Roy Chapman Andrews was an explorer, paleontologist, and a well-known figure at the American Museum of Natural History. Born in Beloit, Wisconsin on January 26, 1884 to Cora Chapman and Charles Ezra Andrews, he enjoyed hunting and the study of nature. He taught himself taxidermy and, being the only taxidermist in the Beloit area, provided preparation and mounting services for local hunters. (1) After graduating from Beloit College in 1906 with a B.A., Andrews sought a career at AMNH, but there were no positions available. He volunteered to work at the museum as a janitor and assistant to James L. Clark and was hired July 16, 1906. His taxidermy skills were quickly recognized and by 1908 he was able to convince the AMNH director, H.C. Bumpus to allow him to collect specimens in the field. (2)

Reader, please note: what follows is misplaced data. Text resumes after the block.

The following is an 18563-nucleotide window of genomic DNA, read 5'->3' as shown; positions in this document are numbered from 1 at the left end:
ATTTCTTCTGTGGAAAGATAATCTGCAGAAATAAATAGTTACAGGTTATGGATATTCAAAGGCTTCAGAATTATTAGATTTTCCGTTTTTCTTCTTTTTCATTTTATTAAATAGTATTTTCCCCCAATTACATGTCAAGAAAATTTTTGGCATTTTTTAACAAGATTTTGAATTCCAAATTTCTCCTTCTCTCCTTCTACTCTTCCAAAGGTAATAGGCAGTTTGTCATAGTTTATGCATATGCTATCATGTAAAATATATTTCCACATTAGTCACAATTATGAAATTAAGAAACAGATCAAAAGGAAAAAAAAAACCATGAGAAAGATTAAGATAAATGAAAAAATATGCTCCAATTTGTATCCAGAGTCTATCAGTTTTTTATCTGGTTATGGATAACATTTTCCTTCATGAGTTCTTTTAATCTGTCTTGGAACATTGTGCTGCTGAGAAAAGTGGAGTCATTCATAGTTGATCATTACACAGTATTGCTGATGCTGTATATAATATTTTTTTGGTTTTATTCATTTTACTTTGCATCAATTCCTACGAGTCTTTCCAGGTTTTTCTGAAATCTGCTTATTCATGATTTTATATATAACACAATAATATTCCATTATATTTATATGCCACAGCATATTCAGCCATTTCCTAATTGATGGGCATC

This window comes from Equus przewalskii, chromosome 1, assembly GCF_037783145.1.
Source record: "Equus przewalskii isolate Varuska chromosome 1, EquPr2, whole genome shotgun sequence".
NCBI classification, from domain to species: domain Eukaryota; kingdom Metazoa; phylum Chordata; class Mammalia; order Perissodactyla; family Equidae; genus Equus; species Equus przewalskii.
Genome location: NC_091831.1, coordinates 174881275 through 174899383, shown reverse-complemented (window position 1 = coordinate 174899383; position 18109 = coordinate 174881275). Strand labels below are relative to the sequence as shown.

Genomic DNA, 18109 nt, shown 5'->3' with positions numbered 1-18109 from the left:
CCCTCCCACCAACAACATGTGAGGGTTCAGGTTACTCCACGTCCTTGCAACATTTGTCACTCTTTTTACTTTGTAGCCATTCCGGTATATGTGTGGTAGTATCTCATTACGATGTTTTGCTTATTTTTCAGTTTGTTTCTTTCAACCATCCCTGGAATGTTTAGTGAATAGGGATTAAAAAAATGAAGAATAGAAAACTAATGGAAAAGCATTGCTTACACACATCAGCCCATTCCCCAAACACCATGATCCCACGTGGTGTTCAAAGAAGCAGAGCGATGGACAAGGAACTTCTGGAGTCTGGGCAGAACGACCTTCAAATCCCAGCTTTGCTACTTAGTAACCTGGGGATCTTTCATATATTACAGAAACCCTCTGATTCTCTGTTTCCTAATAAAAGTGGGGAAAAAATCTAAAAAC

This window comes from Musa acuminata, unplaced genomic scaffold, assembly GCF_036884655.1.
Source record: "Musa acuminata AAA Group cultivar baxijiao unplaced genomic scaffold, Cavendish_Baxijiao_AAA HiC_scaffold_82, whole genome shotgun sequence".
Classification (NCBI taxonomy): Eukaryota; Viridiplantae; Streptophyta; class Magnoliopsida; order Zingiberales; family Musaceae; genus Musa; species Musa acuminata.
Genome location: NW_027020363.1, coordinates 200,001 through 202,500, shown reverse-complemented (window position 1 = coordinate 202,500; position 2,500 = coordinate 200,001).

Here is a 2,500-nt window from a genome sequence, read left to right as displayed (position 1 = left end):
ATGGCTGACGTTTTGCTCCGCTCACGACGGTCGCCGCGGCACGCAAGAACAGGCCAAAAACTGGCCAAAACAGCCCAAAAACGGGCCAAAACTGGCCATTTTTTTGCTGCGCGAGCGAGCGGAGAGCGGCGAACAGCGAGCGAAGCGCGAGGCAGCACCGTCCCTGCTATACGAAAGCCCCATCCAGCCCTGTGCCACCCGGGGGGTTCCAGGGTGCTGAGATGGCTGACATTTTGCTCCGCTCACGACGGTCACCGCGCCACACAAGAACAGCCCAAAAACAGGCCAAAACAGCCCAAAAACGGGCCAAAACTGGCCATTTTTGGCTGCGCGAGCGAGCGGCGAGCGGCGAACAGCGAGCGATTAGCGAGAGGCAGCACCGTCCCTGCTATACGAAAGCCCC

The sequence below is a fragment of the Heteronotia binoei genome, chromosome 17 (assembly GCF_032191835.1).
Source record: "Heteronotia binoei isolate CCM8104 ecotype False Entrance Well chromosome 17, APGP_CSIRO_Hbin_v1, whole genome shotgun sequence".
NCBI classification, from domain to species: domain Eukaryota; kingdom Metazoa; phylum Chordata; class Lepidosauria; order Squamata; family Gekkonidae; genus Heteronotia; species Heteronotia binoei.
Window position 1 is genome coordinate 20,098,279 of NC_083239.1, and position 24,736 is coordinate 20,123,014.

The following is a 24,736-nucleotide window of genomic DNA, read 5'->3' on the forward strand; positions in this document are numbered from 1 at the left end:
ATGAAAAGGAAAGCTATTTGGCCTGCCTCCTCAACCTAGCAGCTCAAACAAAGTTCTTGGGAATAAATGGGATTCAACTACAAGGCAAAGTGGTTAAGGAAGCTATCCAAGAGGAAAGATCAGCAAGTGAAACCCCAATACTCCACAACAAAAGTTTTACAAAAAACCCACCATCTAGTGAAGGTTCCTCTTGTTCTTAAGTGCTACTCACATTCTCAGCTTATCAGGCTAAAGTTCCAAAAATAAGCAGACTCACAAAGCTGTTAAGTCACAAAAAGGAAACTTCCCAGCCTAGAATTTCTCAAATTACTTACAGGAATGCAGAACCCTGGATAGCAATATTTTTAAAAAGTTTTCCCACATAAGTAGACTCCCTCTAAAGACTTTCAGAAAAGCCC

Harold Elmer Anthony (born April 5, 1890, died March 29, 1970) was a mammalogist and worked at the American Museum of Natural History for over 50 years. He specialized in mammals of the Western Hemisphere and led many expeditions to South and Central America. Anthony was the Chairman and Curator in the Department of Mammalogy and was the Dean of Scientific Staff for several years. The Museum's mammal halls were created under his leadership: Hall of North American Mammals, Akeley Hall of African Mammals and Hall of South Asiatic Mammals. He wrote "Field Book of North American Mammals" (1928) and "Mammals of Porto Rico, Living and Extinct" (1925, 1926, in two volumes).